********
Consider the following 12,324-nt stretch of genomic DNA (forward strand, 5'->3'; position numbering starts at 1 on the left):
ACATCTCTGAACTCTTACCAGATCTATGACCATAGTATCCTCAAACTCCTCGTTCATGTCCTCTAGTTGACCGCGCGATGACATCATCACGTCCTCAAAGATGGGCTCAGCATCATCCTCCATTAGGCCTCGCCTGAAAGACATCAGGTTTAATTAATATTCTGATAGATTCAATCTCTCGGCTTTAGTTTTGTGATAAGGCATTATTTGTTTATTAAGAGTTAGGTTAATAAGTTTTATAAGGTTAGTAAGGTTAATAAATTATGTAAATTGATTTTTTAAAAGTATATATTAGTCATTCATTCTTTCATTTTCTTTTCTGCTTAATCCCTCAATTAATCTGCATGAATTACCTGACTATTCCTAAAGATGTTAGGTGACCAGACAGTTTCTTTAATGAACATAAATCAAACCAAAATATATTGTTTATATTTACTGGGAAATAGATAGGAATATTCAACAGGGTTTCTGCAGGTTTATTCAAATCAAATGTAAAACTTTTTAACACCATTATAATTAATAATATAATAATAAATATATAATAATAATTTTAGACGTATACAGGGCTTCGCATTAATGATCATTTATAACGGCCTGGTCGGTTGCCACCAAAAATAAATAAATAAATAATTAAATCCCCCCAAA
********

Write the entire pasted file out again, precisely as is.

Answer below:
Consider the following 12,324-nt stretch of genomic DNA (forward strand, 5'->3'; position numbering starts at 1 on the left):
ACATCTCTGAACTCTTACCAGATCTATGACCATAGTATCCTCAAACTCCTCGTTCATGTCCTCTAGTTGACCGCGCGATGACATCATCACGTCCTCAAAGATGGGCTCAGCATCATCCTCCATTAGGCCTCGCCTGAAAGACATCAGGTTTAATTAATATTCTGATAGATTCAATCTCTCGGCTTTAGTTTTGTGATAAGGCATTATTTGTTTATTAAGAGTTAGGTTAATAAGTTTTATAAGGTTAGTAAGGTTAATAAATTATGTAAATTGATTTTTTAAAAGTATATATTAGTCATTCATTCTTTCATTTTCTTTTCTGCTTAATCCCTCAATTAATCTGCATGAATTACCTGACTATTCCTAAAGATGTTAGGTGACCAGACAGTTTCTTTAATGAACATAAATCAAACCAAAATATATTGTTTATATTTACTGGGAAATAGATAGGAATATTCAACAGGGTTTCTGCAGGTTTATTCAAATCAAATGTAAAACTTTTTAACACCATTATAATTAATAATATAATAATAAATATATAATAATAATTTTAGACGTATACAGGGCTTCGCATTAATGATCATTTATAACGGCCTGGTCGGTTGCCACCAAAAATAAATAAATAAATAATTAAATCCCCCCAAA